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Scott Kazmir puts together a solid effort in Angels' 5-1 win over Dodgers

Left-hander gives up only a home run over 41/3 innings. Torii Hunter drives in four runs, two with a fifth-inning home run.

March 29, 2011|By Mike DiGiovanna
  • Angels designated hitter Bobby Abreu, center, congratulates outfielder Torii Hunter on his two-run home run as Dodgers catcher Paul Barajas looks on during the fifth inning of the Angels' 5-1 victory Tuesday at Angel Stadium.
Angels designated hitter Bobby Abreu, center, congratulates outfielder… (Allen J. Schaben / Los Angeles…)

The Angels don't need Scott Kazmir to lead the league in strikeouts, like he did when he whiffed 239 batters for Tampa Bay in 2007. They don't need him to win 20 games or compile a sub-3.50 earned-run average.

As the fifth starter on a team with four very good ones — Jered Weaver, Dan Haren, Ervin Santana and Joel Pineiro — Kazmir needs to pitch well enough to give the Angels a chance to win and long enough to prevent the bullpen from being overworked every fifth game.

The left-hander didn't go deep into Tuesday night's 5-1 exhibition victory by the Angels over the Dodgers in Angel Stadium, throwing only 49 pitches in 41/3 innings, though that was by design.

But it was the best and most efficient outing of the spring for Kazmir, who gave up one run and three hits, including Rod Barajas' home run in the third, walked one and struck out none.

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It couldn't have come at a better time. Kazmir, who was 9-15 with a 5.94 ERA last season, was 0-2 with a 7.79 ERA in five spring starts, giving up 23 hits, walking 12 and striking out 10 in 171/3 innings.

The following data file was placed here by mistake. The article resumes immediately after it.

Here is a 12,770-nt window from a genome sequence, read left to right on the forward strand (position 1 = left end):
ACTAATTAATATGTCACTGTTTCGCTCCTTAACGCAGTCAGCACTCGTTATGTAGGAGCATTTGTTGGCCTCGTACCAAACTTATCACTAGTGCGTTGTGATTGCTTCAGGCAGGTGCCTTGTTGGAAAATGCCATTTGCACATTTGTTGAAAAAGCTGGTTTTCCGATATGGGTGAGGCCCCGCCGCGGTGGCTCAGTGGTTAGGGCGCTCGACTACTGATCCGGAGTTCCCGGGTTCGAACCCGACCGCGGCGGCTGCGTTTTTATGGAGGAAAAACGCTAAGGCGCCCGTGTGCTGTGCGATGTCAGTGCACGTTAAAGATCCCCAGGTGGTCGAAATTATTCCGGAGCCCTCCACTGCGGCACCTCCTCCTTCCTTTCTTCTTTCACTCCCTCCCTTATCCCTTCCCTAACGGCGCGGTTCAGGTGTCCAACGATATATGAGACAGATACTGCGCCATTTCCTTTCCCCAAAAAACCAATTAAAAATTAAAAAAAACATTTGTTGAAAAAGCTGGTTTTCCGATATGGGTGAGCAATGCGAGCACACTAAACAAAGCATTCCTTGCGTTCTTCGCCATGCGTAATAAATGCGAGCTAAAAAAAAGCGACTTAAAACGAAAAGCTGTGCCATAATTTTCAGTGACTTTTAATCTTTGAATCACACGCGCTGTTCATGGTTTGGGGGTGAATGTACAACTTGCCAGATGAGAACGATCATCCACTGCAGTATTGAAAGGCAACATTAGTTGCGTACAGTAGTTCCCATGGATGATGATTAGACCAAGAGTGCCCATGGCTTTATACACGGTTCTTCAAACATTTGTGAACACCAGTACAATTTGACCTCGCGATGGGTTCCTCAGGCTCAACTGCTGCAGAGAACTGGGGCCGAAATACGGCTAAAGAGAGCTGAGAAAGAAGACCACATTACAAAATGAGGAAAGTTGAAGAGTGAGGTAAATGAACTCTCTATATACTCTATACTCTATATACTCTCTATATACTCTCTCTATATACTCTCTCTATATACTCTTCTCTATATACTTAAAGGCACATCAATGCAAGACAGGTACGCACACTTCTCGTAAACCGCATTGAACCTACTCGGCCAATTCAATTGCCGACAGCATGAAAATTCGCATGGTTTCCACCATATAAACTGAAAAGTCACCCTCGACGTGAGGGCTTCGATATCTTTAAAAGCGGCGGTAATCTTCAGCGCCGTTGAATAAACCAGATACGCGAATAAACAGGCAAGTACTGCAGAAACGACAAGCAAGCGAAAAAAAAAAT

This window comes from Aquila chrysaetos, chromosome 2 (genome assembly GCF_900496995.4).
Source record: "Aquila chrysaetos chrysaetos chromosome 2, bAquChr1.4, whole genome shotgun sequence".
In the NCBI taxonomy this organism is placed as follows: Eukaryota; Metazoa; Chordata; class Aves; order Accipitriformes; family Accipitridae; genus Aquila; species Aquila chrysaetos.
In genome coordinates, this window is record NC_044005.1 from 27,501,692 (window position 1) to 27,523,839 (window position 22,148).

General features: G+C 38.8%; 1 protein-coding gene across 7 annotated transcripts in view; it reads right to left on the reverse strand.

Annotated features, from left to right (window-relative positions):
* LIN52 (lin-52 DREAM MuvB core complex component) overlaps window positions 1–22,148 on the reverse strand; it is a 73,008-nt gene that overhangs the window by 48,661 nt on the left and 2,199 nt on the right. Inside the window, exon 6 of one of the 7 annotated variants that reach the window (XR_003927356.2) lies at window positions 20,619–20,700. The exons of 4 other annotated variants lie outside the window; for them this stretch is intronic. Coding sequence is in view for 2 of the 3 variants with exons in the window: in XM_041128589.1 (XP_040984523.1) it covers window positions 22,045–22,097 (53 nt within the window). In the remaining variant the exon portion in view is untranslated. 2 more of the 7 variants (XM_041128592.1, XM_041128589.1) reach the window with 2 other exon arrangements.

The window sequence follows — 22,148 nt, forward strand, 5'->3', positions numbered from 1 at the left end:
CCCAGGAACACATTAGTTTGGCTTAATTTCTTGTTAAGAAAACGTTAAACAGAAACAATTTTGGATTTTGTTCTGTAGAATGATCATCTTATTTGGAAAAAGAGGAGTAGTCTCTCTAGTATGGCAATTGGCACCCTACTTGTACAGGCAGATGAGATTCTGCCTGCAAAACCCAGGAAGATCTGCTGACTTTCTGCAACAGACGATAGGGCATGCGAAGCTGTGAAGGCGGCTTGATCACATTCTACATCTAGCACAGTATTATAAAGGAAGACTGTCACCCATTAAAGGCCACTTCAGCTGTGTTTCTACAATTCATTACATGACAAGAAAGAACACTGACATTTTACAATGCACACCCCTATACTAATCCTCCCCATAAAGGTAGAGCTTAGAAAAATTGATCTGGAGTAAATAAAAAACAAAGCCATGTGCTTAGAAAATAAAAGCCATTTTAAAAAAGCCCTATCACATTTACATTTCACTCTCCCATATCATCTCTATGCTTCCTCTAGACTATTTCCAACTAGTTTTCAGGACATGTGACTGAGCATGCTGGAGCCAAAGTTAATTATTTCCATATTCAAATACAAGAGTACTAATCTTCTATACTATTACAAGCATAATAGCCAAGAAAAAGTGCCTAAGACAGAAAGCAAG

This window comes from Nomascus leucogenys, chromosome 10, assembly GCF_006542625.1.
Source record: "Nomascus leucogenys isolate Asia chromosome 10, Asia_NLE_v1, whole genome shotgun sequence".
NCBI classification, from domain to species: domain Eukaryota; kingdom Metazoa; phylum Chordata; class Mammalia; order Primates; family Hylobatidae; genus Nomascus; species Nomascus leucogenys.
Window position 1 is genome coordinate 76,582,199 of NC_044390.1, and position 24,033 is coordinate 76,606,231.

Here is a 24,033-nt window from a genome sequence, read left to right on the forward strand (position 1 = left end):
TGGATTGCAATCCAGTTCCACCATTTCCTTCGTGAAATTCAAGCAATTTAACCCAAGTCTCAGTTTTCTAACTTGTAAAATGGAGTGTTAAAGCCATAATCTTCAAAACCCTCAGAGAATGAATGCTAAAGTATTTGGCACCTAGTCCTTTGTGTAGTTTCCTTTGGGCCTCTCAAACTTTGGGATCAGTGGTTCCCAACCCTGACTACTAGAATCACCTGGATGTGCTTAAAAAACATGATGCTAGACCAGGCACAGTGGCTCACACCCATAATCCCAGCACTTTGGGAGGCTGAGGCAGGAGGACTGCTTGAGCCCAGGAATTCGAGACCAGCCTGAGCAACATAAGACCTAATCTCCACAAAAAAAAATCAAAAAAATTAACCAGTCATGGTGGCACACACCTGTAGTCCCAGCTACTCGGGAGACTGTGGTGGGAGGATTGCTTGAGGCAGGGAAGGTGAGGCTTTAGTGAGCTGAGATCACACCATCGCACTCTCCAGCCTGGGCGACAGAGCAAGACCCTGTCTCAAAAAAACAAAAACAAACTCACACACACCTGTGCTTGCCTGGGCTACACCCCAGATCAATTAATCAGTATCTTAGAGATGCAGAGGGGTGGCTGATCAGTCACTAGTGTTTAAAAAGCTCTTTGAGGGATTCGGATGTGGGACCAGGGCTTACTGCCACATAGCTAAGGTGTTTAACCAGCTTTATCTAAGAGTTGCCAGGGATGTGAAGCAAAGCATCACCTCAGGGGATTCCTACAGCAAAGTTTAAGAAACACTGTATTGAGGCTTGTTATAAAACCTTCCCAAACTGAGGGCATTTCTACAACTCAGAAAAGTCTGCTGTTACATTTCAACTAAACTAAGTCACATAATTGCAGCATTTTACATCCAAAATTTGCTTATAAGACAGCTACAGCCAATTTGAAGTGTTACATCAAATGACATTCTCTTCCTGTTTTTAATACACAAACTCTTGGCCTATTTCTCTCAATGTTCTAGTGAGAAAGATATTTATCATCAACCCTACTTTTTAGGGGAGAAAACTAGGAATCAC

Speculation was already mounting that if Kazmir's struggles continued in April, the Angels would have little choice but to release him and swallow the $14.5 million left on his contract.

Kazmir may have muted such talk, at least for this week.

"I felt good, it was a good tuneup," Kazmir said. "I'm just trying to stay focused, trying to get better every time out there."

Kazmir's fastball topped out at 89 mph, still down from his 93-mph range of a few years ago, but he changed speeds and located well and induced two double-play grounders.

"For his own confidence, it's never going to hurt to pitch like that," Manager Mike Scioscia said. "The way he pitched tonight, we feel he can do that every time he takes the ball."

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Matt Palmer worked 12/3 hitless innings for the Angels, and relievers Rich Thompson, Michael Kohn and Jordan Walden each threw one inning.

Torii Hunter drove in four runs with two singles against starter Hiroki Kuroda and a two-run home run against Scott Elbert in the fifth inning.

The Angels made their final cuts after the game, and there were no surprises. Jason Bulger edged out Francisco Rodriguez for the final bullpen spot, and infielder Brandon Wood, outfielder Chris Pettit and catcher Hank Conger made the team as reserves.

The team will open the season with four starting pitchers; Pineiro will open on the disabled list but is scheduled to pitch the April 8 home opener.

Seven relievers fill out an 11-man staff: Fernando Rodney, Kevin Jepsen, Hisanori Takahashi, Walden, Kohn, Thompson and Bulger. Left-hander Scott Downs (broken left big toe) will open on the DL.

The projected infield of first baseman Mark Trumbo, second baseman Howie Kendrick, shortstop Erick Aybar and third baseman Maicer Izturis, will be backed up by Alberto Callaspo and Wood, who can play third, short or first.

A calf injury to reserve outfielder Reggie Willits opened a spot for Pettit, who will back up Hunter, Vernon Wells, Peter Bourjos and Bobby Abreu. Conger will join catchers Jeff Mathis and Bobby Wilson on the roster.

mike.digiovanna@latimes.com

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